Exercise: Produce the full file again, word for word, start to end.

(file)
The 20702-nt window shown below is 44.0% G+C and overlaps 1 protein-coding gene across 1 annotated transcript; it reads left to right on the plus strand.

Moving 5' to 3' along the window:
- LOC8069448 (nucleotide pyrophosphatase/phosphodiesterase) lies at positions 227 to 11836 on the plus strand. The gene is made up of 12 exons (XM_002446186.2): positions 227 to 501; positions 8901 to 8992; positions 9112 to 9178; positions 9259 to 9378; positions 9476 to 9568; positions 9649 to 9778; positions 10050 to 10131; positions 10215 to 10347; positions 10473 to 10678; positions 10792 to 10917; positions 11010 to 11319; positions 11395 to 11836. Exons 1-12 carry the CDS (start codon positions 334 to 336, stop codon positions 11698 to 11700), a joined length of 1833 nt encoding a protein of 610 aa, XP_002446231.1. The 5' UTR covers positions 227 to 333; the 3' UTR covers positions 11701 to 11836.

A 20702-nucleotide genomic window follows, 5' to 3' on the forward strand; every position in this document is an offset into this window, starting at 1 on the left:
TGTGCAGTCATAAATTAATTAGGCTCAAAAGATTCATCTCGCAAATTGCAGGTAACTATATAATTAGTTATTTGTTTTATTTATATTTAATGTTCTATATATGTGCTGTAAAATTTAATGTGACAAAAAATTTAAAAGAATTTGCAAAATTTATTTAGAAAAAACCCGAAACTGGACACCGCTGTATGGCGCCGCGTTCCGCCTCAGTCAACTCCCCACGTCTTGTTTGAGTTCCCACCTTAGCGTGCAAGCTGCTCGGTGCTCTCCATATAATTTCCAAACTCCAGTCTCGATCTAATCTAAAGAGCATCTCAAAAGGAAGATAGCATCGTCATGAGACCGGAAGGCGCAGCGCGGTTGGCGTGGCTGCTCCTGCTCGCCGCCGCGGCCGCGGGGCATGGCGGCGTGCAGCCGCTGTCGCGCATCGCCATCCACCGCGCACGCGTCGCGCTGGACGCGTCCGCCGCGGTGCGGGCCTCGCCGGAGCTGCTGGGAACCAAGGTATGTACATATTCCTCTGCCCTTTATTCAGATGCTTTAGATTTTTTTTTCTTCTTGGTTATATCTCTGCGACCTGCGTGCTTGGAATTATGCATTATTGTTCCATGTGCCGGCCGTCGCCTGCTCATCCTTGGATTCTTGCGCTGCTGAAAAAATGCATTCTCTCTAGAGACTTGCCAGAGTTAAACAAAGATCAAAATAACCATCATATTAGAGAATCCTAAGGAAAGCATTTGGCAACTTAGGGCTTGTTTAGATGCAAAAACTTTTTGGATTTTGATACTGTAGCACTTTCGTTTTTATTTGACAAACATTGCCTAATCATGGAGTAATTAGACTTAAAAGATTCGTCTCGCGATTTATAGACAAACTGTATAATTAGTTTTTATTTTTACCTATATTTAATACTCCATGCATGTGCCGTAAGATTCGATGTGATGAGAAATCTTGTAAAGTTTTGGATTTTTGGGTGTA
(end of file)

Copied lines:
The 20702-nt window shown below is 44.0% G+C and overlaps 1 protein-coding gene across 1 annotated transcript; it reads left to right on the plus strand.

Moving 5' to 3' along the window:
- LOC8069448 (nucleotide pyrophosphatase/phosphodiesterase) lies at positions 227 to 11836 on the plus strand. The gene is made up of 12 exons (XM_002446186.2): positions 227 to 501; positions 8901 to 8992; positions 9112 to 9178; positions 9259 to 9378; positions 9476 to 9568; positions 9649 to 9778; positions 10050 to 10131; positions 10215 to 10347; positions 10473 to 10678; positions 10792 to 10917; positions 11010 to 11319; positions 11395 to 11836. Exons 1-12 carry the CDS (start codon positions 334 to 336, stop codon positions 11698 to 11700), a joined length of 1833 nt encoding a protein of 610 aa, XP_002446231.1. The 5' UTR covers positions 227 to 333; the 3' UTR covers positions 11701 to 11836.

A 20702-nucleotide genomic window follows, 5' to 3' on the forward strand; every position in this document is an offset into this window, starting at 1 on the left:
TGTGCAGTCATAAATTAATTAGGCTCAAAAGATTCATCTCGCAAATTGCAGGTAACTATATAATTAGTTATTTGTTTTATTTATATTTAATGTTCTATATATGTGCTGTAAAATTTAATGTGACAAAAAATTTAAAAGAATTTGCAAAATTTATTTAGAAAAAACCCGAAACTGGACACCGCTGTATGGCGCCGCGTTCCGCCTCAGTCAACTCCCCACGTCTTGTTTGAGTTCCCACCTTAGCGTGCAAGCTGCTCGGTGCTCTCCATATAATTTCCAAACTCCAGTCTCGATCTAATCTAAAGAGCATCTCAAAAGGAAGATAGCATCGTCATGAGACCGGAAGGCGCAGCGCGGTTGGCGTGGCTGCTCCTGCTCGCCGCCGCGGCCGCGGGGCATGGCGGCGTGCAGCCGCTGTCGCGCATCGCCATCCACCGCGCACGCGTCGCGCTGGACGCGTCCGCCGCGGTGCGGGCCTCGCCGGAGCTGCTGGGAACCAAGGTATGTACATATTCCTCTGCCCTTTATTCAGATGCTTTAGATTTTTTTTTCTTCTTGGTTATATCTCTGCGACCTGCGTGCTTGGAATTATGCATTATTGTTCCATGTGCCGGCCGTCGCCTGCTCATCCTTGGATTCTTGCGCTGCTGAAAAAATGCATTCTCTCTAGAGACTTGCCAGAGTTAAACAAAGATCAAAATAACCATCATATTAGAGAATCCTAAGGAAAGCATTTGGCAACTTAGGGCTTGTTTAGATGCAAAAACTTTTTGGATTTTGATACTGTAGCACTTTCGTTTTTATTTGACAAACATTGCCTAATCATGGAGTAATTAGACTTAAAAGATTCGTCTCGCGATTTATAGACAAACTGTATAATTAGTTTTTATTTTTACCTATATTTAATACTCCATGCATGTGCCGTAAGATTCGATGTGATGAGAAATCTTGTAAAGTTTTGGATTTTTGGGTGTA